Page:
My podiatrist, a very tall and thin man, said, “I’m not sure how to tell you this—” and paused for what seemed an uncomfortable amount of time. If a window had been there in the small room, I would have gladly looked out. Instead, I looked at him, unsure what to do with his opening line. Can someone get foot cancer, I thought. But, then no, probably not. Or, not yet. I was barely 30, a consistent runner, eating less meat, and someone with no discernible medical history because I was adopted.

His words hung in the air, but he repeated, “I’m not sure how to tell you this,” and then added, “but you have an extra bone in your foot. An accessory navicular.” Extra bone, accessory navicular, I repeated in my head. What had brought me to him was an undeniable pain in my right foot whenever I ran and even when I walked which, despite resting and icing, waiting, culminated one day in my inability to put any weight on it. Now I had the reason.

“It’s not life threatening,” he said, and pointed to the bone in the x-ray. Given that I was a runner, he was actually looking for a fracture, tendinitis. A runner himself, he’d experienced firsthand and diagnosed a number of foot injuries, with overuse being the most common culprit. “You’ll be able to run in the future,” he said. “But, for now, you’ll need to stop running for at least two months. Rest it some. Get some stability shoes. Surgery’s an option, of course, but not necessary. A last measure kind of thing.” He smiled. “Don’t worry. You’ll be out there running again soon.”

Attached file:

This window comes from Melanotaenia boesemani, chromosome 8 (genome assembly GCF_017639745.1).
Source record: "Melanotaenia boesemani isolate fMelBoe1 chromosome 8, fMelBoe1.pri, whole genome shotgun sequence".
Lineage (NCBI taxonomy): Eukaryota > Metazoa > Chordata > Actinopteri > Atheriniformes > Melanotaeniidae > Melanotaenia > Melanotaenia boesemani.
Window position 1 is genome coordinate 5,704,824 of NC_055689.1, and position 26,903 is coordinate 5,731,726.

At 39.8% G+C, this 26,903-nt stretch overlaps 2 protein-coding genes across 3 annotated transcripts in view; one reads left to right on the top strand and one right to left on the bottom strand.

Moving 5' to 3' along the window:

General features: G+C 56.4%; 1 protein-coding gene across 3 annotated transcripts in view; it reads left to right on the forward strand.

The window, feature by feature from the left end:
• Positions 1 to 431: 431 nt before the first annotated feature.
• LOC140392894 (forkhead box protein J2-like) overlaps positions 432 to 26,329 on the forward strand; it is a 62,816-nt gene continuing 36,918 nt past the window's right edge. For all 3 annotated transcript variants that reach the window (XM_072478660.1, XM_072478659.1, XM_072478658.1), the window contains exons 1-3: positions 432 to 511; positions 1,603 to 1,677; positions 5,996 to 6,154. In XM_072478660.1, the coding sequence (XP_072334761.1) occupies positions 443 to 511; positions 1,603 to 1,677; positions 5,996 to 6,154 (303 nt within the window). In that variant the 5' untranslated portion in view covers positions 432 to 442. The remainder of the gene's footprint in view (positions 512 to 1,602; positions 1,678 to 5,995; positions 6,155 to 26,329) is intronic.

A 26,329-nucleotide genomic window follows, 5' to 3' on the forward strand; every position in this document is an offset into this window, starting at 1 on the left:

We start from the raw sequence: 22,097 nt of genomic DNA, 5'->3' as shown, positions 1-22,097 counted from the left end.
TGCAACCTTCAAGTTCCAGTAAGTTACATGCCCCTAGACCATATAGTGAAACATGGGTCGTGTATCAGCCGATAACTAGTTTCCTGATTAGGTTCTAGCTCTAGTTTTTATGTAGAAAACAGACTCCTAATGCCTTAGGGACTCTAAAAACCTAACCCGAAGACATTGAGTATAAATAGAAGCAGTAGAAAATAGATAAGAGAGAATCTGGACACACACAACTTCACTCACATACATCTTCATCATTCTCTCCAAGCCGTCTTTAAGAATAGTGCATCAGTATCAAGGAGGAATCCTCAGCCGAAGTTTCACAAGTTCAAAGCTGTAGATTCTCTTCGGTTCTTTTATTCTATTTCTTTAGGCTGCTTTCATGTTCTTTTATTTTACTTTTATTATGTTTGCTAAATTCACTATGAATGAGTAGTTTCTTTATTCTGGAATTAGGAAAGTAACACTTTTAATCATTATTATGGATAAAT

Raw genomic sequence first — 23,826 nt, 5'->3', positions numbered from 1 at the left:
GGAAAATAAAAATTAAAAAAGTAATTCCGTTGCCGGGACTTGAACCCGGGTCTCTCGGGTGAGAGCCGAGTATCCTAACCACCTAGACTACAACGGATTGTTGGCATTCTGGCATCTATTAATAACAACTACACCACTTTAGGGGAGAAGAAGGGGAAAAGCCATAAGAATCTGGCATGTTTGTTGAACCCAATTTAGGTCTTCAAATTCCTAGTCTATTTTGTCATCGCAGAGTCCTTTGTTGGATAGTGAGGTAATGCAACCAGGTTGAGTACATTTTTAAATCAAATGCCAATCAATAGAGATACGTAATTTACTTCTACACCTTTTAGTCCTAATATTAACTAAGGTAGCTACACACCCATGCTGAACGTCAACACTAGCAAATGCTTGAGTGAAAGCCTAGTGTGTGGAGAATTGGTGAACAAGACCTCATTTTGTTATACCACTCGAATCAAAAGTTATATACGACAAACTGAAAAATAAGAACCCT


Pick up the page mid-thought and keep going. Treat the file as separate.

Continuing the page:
When I got home, I researched those new words: accessory navicular. Congenital and genetic, present at birth. Somewhere in South Korea in 1980. A physical connection to my unknown birth parents. Which one, I thought, or both, also has this extra bone? Do they know about it? Have they ever gotten to the point where the bone has throbbed and throbbed intensely and been reminded—perhaps in that moment of extreme consciousness that pain often brings us to—that their child exists somewhere on the other side of the world? I do not know their names or any other physical description such as height or weight, only that I was begotten. And not from a rib like in that one familiar story but in my story with a bone that sometimes throbs, that sometimes, perhaps often even whenever I put my shoes on and begin running, reminds me of the only familial and physical connection to the past.